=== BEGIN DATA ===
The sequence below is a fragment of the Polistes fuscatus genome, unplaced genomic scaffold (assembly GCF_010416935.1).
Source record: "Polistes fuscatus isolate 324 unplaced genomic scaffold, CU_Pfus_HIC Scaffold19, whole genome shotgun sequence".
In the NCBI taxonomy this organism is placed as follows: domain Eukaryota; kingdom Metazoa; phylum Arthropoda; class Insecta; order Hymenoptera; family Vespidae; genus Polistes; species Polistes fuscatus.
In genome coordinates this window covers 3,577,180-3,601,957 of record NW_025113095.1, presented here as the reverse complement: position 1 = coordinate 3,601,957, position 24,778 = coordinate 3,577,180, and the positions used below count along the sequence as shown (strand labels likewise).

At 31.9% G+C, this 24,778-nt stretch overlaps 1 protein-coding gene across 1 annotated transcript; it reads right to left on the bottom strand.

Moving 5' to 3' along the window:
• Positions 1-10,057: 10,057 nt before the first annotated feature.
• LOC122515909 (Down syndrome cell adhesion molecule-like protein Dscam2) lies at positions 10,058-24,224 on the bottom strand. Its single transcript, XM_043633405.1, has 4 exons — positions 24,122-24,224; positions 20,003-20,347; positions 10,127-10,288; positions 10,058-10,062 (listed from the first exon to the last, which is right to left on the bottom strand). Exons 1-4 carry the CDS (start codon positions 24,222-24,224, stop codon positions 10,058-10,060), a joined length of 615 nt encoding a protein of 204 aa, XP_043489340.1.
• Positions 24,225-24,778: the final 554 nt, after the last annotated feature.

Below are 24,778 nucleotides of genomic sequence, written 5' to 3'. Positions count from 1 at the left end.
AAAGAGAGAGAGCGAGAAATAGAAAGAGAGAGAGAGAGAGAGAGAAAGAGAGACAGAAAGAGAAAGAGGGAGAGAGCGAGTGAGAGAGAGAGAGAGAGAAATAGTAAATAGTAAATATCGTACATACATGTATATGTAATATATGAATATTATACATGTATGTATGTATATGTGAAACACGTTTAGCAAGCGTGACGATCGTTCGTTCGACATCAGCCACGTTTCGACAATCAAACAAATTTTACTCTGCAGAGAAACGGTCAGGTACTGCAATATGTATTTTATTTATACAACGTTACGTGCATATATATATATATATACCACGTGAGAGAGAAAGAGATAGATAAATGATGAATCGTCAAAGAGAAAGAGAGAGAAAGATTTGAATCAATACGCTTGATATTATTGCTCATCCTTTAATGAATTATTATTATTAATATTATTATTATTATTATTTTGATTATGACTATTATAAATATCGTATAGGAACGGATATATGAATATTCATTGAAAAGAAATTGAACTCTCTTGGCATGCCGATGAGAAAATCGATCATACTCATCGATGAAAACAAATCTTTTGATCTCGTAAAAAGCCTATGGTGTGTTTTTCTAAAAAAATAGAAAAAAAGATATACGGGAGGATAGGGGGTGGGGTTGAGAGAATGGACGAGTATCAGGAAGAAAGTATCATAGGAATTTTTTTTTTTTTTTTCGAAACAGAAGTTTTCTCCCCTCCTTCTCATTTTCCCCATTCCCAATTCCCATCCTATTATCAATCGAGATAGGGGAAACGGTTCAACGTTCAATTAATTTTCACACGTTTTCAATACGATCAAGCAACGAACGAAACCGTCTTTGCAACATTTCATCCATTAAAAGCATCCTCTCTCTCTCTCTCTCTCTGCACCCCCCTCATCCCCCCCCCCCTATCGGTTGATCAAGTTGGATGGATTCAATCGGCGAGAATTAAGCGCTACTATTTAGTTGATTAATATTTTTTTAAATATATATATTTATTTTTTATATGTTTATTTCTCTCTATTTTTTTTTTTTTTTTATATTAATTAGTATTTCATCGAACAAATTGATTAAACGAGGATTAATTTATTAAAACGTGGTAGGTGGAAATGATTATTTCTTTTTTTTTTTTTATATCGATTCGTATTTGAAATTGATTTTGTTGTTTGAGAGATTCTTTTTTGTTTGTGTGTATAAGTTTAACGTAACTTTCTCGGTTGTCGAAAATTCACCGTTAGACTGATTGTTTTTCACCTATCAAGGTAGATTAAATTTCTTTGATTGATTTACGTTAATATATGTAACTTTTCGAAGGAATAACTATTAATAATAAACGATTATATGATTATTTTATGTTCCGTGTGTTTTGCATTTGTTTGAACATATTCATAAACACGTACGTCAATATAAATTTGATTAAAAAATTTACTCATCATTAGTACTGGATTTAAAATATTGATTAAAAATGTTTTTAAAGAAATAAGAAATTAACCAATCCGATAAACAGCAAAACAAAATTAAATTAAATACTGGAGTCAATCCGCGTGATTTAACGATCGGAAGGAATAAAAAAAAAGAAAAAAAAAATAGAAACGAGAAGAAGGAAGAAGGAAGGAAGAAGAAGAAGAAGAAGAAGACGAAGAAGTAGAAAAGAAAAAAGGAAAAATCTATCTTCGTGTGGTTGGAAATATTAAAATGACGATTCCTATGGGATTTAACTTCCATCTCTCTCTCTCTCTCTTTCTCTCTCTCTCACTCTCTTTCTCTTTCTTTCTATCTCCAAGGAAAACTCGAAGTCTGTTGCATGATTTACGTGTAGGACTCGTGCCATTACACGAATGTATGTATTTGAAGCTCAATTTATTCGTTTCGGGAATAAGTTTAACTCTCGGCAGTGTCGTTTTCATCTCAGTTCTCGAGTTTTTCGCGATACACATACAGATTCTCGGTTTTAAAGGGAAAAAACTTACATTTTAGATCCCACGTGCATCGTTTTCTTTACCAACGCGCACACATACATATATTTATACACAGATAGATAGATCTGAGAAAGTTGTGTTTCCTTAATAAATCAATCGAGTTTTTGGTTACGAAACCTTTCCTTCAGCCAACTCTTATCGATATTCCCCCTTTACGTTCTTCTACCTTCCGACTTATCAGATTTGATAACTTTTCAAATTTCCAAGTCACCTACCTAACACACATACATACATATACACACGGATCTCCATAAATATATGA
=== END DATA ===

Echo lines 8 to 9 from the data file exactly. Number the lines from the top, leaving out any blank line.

• LOC122515909 (Down syndrome cell adhesion molecule-like protein Dscam2) lies at positions 10,058-24,224 on the bottom strand. Its single transcript, XM_043633405.1, has 4 exons — positions 24,122-24,224; positions 20,003-20,347; positions 10,127-10,288; positions 10,058-10,062 (listed from the first exon to the last, which is right to left on the bottom strand). Exons 1-4 carry the CDS (start codon positions 24,222-24,224, stop codon positions 10,058-10,060), a joined length of 615 nt encoding a protein of 204 aa, XP_043489340.1.
• Positions 24,225-24,778: the final 554 nt, after the last annotated feature.